I worked on the east coast with one of the largest CPG (consumer packaged goods) companies in the world – a privately held company that had grown rapidly through acquisition. Adding to the challenges faced by this company: the company was on 67 different ledgers and SAP was being implemented behind the scenes.
I helped lead a financial transformation project where I worked to define and standardize financial information and metrics on a common platform, ensuring reliability in the information used for actionable decision-making.
What I loved about this assignment was my ability to tap into the processes I have honed over the years. At the beginning of a project, I ensure an early step is to identify needed information – and as part of this one must learn to ask the right questions. I also honed my ability to go into complex situations where there is a limit to the information you have access to – but you still have to make solid decisions quickly. These are skills I use time and time again.
There were other projects that I was a part of, from a divestiture in the high-tech and manufacturing space (in California) to a health care project (New Jersey). Experience with companies varying in industry and operational maturity has taught me that the approach to solving problems for a client is similar, focused on people-process-technology-data. I learned that any adjustments to approach are influenced less by a client’s industry than the maturity of the business.
It was at this point I decided to get off the road for a bit, as I was missing a lot with family time and events with my children. I joined the process chemical industry, which was emerging from bankruptcy and suffering the aftermath of an incomplete acquisition integration and poorly implemented ERP. This was a challenging and rewarding place to be for a couple of years until I was offered a fantastic position with Kinder Morgan, a highly-desired company for employment.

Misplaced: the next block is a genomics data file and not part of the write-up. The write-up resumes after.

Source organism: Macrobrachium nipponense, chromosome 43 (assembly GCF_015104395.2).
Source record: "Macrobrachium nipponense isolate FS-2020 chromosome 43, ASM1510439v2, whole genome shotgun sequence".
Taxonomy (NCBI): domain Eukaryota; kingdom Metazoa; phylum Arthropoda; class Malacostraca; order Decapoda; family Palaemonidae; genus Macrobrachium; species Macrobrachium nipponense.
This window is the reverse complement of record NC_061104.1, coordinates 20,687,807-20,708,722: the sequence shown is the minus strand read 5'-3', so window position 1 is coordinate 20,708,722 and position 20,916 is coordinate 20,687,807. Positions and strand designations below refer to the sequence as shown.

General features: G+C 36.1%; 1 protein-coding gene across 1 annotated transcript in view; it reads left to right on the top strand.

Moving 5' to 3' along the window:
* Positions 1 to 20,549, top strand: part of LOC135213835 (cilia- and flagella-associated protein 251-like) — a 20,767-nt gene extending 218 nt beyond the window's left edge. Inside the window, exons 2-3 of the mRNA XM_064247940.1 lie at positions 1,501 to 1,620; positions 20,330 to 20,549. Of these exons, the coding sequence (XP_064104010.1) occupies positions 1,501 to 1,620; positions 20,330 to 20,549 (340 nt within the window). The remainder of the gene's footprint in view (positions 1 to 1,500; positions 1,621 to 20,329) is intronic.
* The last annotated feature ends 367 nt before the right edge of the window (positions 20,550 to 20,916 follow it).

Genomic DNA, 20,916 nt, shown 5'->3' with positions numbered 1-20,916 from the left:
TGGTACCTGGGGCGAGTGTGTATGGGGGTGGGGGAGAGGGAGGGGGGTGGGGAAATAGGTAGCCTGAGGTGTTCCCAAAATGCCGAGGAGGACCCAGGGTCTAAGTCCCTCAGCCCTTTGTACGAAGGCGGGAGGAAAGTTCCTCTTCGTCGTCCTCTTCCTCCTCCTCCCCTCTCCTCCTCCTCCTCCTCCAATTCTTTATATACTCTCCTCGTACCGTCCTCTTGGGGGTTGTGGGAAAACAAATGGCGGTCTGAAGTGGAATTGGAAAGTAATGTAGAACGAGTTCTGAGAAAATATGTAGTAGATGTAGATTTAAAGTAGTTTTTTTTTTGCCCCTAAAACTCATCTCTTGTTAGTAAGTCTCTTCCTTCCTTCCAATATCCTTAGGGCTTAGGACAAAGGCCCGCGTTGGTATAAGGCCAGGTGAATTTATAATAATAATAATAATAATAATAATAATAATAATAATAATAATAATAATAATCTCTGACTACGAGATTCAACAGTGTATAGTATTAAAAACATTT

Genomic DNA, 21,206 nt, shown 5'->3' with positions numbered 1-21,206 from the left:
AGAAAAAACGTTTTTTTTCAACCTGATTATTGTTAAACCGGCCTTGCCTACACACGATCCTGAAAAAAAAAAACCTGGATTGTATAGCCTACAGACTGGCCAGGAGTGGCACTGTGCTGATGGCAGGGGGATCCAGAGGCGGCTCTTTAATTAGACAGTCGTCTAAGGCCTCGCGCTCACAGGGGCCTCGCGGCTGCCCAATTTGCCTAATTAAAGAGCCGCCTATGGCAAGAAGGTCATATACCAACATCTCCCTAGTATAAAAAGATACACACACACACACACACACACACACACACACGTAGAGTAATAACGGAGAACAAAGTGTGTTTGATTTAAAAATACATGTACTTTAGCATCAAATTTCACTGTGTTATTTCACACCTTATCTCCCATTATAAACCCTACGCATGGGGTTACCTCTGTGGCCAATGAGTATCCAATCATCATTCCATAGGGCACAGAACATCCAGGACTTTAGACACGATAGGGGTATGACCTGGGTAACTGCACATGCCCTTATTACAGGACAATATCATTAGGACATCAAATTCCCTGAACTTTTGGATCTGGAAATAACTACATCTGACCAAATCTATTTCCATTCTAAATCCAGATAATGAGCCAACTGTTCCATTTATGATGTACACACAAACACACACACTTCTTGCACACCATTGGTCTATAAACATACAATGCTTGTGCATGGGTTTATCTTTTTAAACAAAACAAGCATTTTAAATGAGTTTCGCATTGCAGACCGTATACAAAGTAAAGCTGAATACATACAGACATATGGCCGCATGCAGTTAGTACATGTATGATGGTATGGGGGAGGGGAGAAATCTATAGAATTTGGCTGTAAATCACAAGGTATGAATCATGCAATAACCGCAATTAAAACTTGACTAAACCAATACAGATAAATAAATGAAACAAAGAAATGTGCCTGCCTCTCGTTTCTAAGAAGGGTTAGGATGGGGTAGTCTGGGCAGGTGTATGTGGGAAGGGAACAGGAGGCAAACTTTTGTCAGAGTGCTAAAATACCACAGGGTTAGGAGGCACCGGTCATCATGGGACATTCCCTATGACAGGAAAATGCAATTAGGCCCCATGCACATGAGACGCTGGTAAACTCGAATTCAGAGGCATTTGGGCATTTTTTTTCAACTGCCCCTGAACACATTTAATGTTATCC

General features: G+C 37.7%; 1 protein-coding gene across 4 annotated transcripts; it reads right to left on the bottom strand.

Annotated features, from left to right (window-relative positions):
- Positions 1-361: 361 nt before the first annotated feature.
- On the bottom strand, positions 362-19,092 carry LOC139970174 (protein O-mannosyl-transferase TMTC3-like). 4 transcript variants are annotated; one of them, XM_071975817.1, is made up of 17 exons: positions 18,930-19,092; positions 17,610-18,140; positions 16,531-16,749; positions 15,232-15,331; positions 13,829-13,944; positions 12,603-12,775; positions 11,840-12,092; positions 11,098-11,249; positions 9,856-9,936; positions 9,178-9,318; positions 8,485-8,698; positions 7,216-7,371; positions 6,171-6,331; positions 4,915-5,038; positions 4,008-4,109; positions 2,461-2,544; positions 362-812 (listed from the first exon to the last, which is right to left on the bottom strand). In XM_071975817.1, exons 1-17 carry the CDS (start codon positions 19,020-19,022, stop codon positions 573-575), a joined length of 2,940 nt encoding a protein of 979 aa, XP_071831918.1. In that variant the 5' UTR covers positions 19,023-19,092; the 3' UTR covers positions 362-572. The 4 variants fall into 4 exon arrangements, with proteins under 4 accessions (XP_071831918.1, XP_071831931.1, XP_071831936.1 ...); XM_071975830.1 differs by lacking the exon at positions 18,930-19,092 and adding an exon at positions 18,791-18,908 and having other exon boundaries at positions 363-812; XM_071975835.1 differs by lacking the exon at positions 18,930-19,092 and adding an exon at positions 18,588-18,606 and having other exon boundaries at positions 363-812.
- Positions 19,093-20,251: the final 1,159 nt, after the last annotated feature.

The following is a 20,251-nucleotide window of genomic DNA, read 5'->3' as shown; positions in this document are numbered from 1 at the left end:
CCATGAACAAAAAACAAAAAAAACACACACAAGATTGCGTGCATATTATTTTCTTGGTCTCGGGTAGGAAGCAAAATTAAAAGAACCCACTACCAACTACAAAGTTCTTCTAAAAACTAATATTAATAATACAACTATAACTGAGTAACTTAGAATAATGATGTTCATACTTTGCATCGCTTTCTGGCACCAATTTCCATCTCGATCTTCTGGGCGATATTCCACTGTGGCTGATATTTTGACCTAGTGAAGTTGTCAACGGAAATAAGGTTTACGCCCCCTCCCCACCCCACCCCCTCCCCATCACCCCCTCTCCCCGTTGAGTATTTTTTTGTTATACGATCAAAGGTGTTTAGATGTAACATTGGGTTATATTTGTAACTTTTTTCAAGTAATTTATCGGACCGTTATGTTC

I joined the U.S. midstream pipeline company in their terminals division. These were liquid terminals, storage tanks … major capital projects. A critical component of my duties as Controller was to oversee the economic integrity of the construction projects from inception through build. This was very different work from what I did before, and I loved it.
These experiences then prepared me to move into a CFO role which I assumed at UGI Energy Services. The opportunity involved a major move, quite literally – to Pennsylvania. But this was a great fit for me to work in the retail gas marketing and pipeline management business, and I spent a fantastic four years in that role.
It was at this point I knew I wanted to return to a consultant role, ideally as part of a team. I met ECS Managing Partner Bill Morrow at a networking event, and from there the rest is history. My philosophy and approach to solving business problems align well with the work that the ECS team does. It’s all about bringing the right skill set to a client so that they can make the needed changes and adjustments to help a business grow.
And as far as the other aspects of my life go:
Our family now includes three grown boys – my older two are in Texas (and my oldest is married!). My youngest lives with my husband and me in PA while he attends college.
My boys have helped me become very passionate about baseball – when I used to go to Houston Astros games with my husband I would almost have to be dragged there. But all three of my boys played youth baseball, and two played through college (including one son who was an SEC baseball pitcher!). After eighteen years of nearly year-round baseball, I’ve gotten pretty good at calling balls, strikes, and pitch types!
I am an avid reader, and especially love non-fiction and historical fiction, with a focus on the Civil War and World War II. Art is still an important part of my life, and I greatly enjoy creating new works.
I was asked once to create a six-word “essence statement” and I came up with:
Artist for hire. Great with numbers.
And I do think that sums me up well.
Ann is ECS’s Director of Finance Operations, is ready to talk about data, finance, operations, baseball, and art! She enjoys speaking with business owners about the challenges they face. Read her full bio here.